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Special Issue "Biobased Polymers for Packaging Applications"
A special issue of Materials (ISSN 1996-1944).
Deadline for manuscript submissions: closed (30 June 2017) | Viewed by 79328
Special Issue Editor
E-Mail Website1 Website2 Website3
Interests: packaging materials; bio-based and biodegradable polymers; bio-based and biodegradable polyesters; green composites; polymerization of biopolymers; processing of bioplastics; sustainable polymer for food preservation; biopolymers for food packaging; edible films; compostable packaging; monomers from renewable resources; polymers from renewable resources; gas barrier properties; life cycle assessment (LCA) study; bioeconomy; circular economy
Special Issues, Collections and Topics in MDPI journals
Special Issue in Resources: Life Cycle Sustainability Analysis of Resource Recovery from Waste Management Systems in a Circular Economy Perspective
Special Issue in Polymers: Gas Transport Behavior of Polymer Films
Special Issue in Materials: Packaging and Polymers: The New Generation
Special Issue in Polymers: Synthesis and Characterization of Bio-Based Polymers
Special Issue in Polymers: Biopolymer Modifications and Characterization
Special Issue in Materials: Advanced Polymeric Materials and Nanocomposites for Green Plastics and Biodegradable Packaging
Special Issue in Polymers: Eco-Friendly Polymeric Materials: A New Chance for Our Future
Special Issue in Polymers: Polymers from Renewable Resources for Packaging and Biomedical Applications
Special Issue in Polymers: Biopolymer Modification and Characterization II
Special Issue in International Journal of Molecular Sciences: Multifunctional Application of Biopolymers and Biomaterials
Special Issue in International Journal of Molecular Sciences: Novel Polymeric Materials for Biomedical and Food Packaging Application
Topics: Polymers from Renewable Resources
Topics: Polymers from Renewable Resources, 2nd Volume
Special Issue Information
In recent years, both academic and industrial research in the field of plastic packaging has been strongly oriented towards green routes. The growing concerns of consumers regarding global warming and environmental legislation and regulation are even more propelling for the development of environmentally-friendly materials with a low carbon footprint, are increasingly encouraging research in green chemistry. In this case, it becomes imperative to decrease the demands for resources and energy, control waste, minimize gas emissions, reduce environmental pollution, optimize product processes, and, finally, make waste recycling effective. One interesting route is to utilize renewable monomers, coming from renewable feedstocks, which are polymerized with conventional melt or gas phase processes. Obtained bio-based polymers have advantages with respect to low carbon footprint materials, with recycling possibilities, obtained using energy-effective solvent free polymerization processes. In order to avoid conflict with food production, feedstock monomers, coming from agricultural and forestry wastes, are preferred. For example, lignocelluloses and starch could be used to produce a large variety of bio-based monomers, such as aliphatic hydrocarbons (ethylene, propylene, butylene, etc.), diols (ethylene glycol, 1,3-propanediol, 1,4-butanediol, etc.), diacids (succinic acid, sebacic acid, terephthalic acid, etc.), hydroxyalkanoic acids (lactic acid, hydroxybutyric acid, etc.), and furans (2,5-furandicarboxylic acid, etc.), which can be readily used in a polymerization process to produce bio-based polymers. Between them, furanoates polyesters have attracted a great deal of attention. When 2,5-furandicarboxylic acid was included in the ten bio-based chemicals list, this monomer was taken into consideration as a potential replacement for terephthalic acid, a widely monomer used for the production of polyethylene terephthalate (PET) and polybutylene terephthalate (PBT) polymers.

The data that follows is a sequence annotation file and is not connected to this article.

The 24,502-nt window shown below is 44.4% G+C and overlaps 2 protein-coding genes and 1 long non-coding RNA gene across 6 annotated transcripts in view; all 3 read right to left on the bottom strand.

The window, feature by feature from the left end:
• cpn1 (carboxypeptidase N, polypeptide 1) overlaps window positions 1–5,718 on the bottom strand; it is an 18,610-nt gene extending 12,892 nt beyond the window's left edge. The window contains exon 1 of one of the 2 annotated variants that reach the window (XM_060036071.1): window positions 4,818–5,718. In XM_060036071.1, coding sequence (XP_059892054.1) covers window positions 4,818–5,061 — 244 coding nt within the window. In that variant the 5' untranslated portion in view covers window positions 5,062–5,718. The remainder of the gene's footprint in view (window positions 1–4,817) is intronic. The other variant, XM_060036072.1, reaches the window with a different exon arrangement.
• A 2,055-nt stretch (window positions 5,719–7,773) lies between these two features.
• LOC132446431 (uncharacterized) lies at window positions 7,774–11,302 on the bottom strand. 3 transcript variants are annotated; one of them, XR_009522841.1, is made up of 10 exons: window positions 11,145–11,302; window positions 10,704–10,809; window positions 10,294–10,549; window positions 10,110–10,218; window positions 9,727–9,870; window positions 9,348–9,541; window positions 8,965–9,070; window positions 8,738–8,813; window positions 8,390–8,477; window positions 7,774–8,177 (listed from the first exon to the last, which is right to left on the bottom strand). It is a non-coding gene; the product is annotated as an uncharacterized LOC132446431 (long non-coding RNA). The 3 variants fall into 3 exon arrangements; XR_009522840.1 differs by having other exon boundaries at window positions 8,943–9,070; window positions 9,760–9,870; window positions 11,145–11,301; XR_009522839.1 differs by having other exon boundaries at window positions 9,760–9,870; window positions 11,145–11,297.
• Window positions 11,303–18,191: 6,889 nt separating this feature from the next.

The progress achieved during the last few years could help researchers to work on fully bio-based polymers, in order to obtain new materials with real competitive properties relative to their oil-based counterparts. Some challenges could be the production of raw bio-based monomers in bulk quantities, the production of high quality bio-based polymers while controlling the cost–property ratio. Furthermore, the synthesis of bio-based polymers and copolymers with biodegradable features is also an interesting field of study to be addressed by the scientific community.
Prof. Valentina Siracusa
Manuscript Submission Information
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Please visit the Instructions for Authors page before submitting a manuscript. The Article Processing Charge (APC) for publication in this open access journal is 2300 CHF (Swiss Francs). Submitted papers should be well formatted and use good English. Authors may use MDPI's English editing service prior to publication or during author revisions.
- Food packaging
- Bio-based monomers
- Bio-based polymers
- renewable sourcing
- renewable plastics
- gas barrier properties
- bio-based polyesters
- bio-based polyolefins
- sustainable features
- Furanoate polymers
- Furanoate copolymers
- 2,5-furandicarboxylic acid
- Poly(ethylene 2,5-furandicarboxylate)
- Poly(propylene 2,5-furandicarboxylate)
- Poly(alkylene 2,5-furandicarboxylate)